SH And what about what you call, “the transgressive quality of the handmade” and the contempt for the handmade?

SRB Today’s ugliness is tomorrow’s beauty. Early on, I decided not to bother with the beautiful, wishing that the quality of the experience of the work would turn my piece into a beautiful memory. The transgressive quality of the handmade is one thing. I like those low-profile kinds of transgressions. Like Ghetto (2006), which is a small room the size of a queen-size bed and in which one can lounge. Because the piece was in a museum, sleeping or simply lying down became a transgressive gesture. People would ask their friends to take pictures of themselves crouched in the sculpture, as a reminder of some absolutely silly activity, as if they were doing something like happy slapping. If I like that kind of gentle transgression, it’s because it does involve politics in an unexpected manner, making it impossible to respond to it from either a partisan or apolitical point of view. You get deeply involved without realizing it, and somehow end up questioning the core of your own apprehension of the world.

SH What about the daydream of the object in your work? If you provide the scaffolding, the dais for the audience, how then does the environment create access to illumination or, to use your term, “infinite delimitation?” It’s kind of a poetic oxymoron, the type embraced in Cubism, where the infinite is somehow not so infinite after all, anchored, or the anchored has infinite possibility of movement or expansion. This is another interesting tension in your work.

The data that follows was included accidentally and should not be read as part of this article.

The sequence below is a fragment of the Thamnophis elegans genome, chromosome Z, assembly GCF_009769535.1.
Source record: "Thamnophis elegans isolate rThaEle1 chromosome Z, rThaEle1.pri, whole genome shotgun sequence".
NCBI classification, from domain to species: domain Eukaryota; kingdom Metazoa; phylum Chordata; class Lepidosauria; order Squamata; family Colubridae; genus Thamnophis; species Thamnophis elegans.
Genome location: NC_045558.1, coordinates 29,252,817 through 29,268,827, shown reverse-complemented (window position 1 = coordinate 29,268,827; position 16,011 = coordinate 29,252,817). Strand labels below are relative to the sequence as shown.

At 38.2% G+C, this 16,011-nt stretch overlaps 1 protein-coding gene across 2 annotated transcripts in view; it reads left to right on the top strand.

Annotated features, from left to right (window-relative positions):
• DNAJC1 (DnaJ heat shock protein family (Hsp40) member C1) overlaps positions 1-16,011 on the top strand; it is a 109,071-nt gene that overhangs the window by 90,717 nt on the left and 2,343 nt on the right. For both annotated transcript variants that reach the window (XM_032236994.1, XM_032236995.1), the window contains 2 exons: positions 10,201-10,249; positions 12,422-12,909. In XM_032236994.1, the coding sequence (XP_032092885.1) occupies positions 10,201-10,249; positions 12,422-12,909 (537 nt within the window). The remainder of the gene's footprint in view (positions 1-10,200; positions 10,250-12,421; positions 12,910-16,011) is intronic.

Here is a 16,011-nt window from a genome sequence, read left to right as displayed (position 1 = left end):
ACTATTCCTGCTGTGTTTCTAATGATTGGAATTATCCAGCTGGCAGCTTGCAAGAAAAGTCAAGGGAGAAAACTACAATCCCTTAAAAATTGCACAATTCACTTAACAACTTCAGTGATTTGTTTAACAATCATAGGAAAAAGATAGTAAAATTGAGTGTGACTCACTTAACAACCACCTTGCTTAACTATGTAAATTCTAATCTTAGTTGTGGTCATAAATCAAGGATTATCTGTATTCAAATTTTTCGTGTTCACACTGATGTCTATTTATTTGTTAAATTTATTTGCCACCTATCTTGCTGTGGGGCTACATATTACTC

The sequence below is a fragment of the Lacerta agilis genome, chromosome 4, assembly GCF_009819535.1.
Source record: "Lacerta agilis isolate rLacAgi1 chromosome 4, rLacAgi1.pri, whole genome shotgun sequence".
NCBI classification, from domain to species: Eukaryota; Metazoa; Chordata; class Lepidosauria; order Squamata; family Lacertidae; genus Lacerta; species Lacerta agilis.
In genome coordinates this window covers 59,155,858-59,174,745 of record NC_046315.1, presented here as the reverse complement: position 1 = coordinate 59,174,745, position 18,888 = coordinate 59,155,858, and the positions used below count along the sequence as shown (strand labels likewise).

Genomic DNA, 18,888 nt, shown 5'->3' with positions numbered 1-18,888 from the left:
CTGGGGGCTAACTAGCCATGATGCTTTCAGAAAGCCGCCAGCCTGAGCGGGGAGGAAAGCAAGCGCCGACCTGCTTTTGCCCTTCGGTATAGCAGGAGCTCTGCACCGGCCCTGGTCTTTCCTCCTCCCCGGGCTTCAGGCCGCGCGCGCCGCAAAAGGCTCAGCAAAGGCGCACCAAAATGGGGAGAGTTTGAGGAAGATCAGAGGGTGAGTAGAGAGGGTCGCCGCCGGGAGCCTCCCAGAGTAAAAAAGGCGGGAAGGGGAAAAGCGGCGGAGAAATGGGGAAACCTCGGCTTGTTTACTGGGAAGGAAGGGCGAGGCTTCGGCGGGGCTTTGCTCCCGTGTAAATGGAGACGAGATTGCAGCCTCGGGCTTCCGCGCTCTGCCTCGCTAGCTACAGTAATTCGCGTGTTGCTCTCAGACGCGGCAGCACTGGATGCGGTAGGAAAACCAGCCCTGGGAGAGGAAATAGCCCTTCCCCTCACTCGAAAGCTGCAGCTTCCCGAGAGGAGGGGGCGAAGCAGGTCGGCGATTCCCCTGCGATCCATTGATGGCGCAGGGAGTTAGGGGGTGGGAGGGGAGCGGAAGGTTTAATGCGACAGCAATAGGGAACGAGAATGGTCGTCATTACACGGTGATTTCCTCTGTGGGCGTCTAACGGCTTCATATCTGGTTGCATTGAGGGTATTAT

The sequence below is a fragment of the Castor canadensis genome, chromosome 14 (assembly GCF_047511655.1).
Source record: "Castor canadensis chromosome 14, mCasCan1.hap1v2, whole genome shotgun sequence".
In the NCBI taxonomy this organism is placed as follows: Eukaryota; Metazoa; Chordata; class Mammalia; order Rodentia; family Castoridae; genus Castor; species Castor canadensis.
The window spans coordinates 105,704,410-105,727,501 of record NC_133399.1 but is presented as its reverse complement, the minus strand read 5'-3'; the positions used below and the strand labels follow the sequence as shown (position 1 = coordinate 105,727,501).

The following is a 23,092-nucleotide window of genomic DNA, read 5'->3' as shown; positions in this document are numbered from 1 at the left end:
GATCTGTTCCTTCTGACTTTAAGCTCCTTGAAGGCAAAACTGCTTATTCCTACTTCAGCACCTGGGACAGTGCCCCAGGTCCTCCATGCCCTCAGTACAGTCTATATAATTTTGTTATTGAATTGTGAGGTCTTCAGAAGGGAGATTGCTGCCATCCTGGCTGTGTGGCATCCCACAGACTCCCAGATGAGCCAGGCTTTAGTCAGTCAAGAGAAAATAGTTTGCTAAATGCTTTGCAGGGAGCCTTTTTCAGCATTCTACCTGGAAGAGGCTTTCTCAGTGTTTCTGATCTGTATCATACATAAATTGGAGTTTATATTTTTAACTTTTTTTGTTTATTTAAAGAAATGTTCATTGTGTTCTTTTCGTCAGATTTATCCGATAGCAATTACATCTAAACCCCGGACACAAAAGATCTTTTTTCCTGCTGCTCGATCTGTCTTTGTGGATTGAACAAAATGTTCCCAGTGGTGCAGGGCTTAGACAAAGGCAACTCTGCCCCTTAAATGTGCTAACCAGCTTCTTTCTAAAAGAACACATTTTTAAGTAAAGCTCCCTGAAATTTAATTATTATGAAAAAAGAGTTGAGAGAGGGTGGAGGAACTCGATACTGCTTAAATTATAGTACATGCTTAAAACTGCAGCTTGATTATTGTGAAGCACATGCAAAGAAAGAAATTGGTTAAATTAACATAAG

SRB The built environment is not simply a way to produce a necessary finitude, but also to expand one’s mental spatial projection; abstracting the everyday experience of architecture is what appeals to me most. In my case, daydreaming is vital, not so much as a coping mechanism but as a necessary rebellious activity. My realistic approach is rooted in the desire to talk about the grandiose in mundane formal vocabulary. I like the anecdote about Pascal that says that after his carriage almost fell off a bridge, he had the constant impression that the void was located just next to him. He had to live with that fear daily. I have been thinking about that tale for a while as a metaphor for our difficult relationship to the infinite and how one handles the unknown.

SH Is there any point where the poetics of your work fall into the romantic for you? I am thinking particularly about the role of titles in your work. They create an interesting tension between the poetic and the transparency of construction, while also pointing towards what you refer to as the “disappearance of the installation,” in the direction of the experience that the title suggests.